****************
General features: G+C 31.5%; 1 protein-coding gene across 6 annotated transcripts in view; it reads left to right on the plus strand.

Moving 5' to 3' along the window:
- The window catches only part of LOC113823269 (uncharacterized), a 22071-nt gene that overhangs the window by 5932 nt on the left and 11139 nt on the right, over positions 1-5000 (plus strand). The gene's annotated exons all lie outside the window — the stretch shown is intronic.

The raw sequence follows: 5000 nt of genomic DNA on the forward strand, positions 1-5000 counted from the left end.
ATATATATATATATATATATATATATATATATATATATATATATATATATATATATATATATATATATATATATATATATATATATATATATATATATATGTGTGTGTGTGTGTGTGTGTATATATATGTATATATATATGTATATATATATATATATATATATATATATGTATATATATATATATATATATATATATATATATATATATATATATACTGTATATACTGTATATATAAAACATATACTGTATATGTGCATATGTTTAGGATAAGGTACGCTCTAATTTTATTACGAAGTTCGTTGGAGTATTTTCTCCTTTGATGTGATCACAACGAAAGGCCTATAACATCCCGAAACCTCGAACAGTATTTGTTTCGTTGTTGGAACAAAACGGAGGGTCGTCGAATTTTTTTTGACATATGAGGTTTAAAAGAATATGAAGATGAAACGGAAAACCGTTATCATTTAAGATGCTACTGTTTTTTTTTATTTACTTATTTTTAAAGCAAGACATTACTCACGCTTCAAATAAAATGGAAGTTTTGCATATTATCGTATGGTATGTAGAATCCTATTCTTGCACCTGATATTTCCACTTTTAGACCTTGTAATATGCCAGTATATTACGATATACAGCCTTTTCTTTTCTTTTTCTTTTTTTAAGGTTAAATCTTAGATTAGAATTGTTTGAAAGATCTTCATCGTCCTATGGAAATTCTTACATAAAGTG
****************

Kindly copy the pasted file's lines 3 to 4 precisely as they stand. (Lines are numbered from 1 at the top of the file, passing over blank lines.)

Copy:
- The window catches only part of LOC113823269 (uncharacterized), a 22071-nt gene that overhangs the window by 5932 nt on the left and 11139 nt on the right, over positions 1-5000 (plus strand). The gene's annotated exons all lie outside the window — the stretch shown is intronic.

The raw sequence follows: 5000 nt of genomic DNA on the forward strand, positions 1-5000 counted from the left end.